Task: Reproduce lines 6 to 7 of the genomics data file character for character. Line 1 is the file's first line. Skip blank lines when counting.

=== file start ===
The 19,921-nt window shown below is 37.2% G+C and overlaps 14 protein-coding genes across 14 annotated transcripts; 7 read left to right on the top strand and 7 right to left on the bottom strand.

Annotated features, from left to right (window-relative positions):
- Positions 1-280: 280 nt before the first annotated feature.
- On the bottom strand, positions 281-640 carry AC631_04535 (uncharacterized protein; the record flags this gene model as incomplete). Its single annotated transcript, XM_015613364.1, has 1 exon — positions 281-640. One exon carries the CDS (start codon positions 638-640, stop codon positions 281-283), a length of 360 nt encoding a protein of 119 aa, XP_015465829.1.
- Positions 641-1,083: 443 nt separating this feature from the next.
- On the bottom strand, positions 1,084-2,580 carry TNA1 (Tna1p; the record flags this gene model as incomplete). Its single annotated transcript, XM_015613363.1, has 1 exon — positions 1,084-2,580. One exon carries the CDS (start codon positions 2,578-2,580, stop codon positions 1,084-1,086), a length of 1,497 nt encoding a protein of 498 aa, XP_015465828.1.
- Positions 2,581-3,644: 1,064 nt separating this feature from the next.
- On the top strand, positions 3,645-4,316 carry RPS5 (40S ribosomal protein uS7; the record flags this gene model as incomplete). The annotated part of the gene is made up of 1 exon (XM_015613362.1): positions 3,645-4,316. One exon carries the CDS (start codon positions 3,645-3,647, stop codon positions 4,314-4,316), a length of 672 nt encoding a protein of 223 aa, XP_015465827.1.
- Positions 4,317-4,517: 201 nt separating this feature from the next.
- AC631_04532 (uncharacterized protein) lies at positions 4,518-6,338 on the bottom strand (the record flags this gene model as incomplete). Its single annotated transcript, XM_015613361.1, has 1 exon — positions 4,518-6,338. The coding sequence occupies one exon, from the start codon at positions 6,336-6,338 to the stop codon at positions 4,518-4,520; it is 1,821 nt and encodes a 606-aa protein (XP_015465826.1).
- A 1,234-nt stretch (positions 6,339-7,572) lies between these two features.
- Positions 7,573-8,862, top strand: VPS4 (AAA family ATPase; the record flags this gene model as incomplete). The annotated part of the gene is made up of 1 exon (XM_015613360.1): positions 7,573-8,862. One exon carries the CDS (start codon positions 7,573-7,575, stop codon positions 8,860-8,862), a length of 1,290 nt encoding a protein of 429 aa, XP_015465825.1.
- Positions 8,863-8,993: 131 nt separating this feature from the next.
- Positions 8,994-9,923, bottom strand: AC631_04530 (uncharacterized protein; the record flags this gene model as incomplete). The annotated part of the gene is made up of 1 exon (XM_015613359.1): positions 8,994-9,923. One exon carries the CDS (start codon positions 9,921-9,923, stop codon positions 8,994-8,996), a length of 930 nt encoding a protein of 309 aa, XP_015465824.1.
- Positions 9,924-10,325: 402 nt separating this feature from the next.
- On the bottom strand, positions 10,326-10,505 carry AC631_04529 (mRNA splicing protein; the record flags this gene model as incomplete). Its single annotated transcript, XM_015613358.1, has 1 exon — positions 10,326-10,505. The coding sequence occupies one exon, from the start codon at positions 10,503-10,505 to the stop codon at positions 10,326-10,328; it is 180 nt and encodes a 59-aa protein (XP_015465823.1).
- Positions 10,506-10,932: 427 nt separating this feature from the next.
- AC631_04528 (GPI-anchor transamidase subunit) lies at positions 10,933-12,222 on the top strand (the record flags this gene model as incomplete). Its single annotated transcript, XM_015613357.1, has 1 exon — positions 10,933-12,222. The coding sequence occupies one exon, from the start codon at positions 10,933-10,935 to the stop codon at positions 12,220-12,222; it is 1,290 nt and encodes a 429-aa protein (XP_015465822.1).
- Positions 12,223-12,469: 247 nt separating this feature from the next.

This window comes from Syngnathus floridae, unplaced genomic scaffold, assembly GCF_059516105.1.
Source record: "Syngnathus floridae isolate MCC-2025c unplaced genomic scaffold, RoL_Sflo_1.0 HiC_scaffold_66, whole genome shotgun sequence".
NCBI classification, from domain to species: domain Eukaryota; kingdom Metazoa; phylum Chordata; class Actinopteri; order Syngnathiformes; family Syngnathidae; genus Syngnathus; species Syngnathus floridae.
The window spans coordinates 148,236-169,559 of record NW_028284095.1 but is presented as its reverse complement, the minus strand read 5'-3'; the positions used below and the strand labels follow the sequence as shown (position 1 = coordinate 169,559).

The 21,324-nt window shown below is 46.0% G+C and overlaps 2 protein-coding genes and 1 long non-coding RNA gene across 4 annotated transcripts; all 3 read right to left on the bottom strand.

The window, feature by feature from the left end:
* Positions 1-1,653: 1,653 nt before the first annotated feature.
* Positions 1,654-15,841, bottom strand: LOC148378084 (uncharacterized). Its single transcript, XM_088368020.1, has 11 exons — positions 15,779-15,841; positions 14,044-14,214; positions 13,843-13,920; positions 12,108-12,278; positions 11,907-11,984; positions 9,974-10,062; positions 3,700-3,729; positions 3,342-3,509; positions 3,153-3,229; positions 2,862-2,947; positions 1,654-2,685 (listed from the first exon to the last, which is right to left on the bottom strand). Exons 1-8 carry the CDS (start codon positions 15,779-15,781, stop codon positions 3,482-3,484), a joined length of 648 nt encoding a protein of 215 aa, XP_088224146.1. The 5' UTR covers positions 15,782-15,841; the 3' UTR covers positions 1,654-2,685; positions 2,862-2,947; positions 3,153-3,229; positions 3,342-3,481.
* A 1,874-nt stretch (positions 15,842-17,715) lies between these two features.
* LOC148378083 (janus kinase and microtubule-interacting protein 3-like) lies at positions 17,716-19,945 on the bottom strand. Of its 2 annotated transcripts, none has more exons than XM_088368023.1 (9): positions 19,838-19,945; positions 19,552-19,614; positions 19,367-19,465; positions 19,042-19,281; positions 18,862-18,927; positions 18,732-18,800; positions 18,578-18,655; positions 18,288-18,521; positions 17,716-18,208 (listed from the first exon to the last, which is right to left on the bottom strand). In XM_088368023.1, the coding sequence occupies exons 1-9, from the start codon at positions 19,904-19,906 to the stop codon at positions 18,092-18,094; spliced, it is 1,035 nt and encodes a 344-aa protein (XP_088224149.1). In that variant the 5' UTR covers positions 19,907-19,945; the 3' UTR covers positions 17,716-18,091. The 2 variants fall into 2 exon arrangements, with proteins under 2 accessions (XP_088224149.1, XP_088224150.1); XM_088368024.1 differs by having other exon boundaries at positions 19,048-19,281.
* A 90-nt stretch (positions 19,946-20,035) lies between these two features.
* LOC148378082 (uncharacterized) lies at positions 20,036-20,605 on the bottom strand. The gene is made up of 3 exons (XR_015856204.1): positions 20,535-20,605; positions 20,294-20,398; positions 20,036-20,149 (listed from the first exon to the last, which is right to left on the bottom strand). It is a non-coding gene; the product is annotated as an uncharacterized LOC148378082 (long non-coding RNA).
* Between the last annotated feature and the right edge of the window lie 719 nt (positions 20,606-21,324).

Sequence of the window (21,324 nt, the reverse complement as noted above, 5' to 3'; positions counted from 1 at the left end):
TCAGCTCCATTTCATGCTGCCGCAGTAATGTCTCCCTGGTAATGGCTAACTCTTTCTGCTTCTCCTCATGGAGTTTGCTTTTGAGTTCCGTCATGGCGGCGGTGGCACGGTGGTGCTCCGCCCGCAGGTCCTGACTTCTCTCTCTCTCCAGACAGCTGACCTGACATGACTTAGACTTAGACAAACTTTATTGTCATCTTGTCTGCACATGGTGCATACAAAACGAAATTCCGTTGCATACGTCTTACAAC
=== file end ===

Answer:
- On the bottom strand, positions 1,084-2,580 carry TNA1 (Tna1p; the record flags this gene model as incomplete). Its single annotated transcript, XM_015613363.1, has 1 exon — positions 1,084-2,580. One exon carries the CDS (start codon positions 2,578-2,580, stop codon positions 1,084-1,086), a length of 1,497 nt encoding a protein of 498 aa, XP_015465828.1.
- Positions 2,581-3,644: 1,064 nt separating this feature from the next.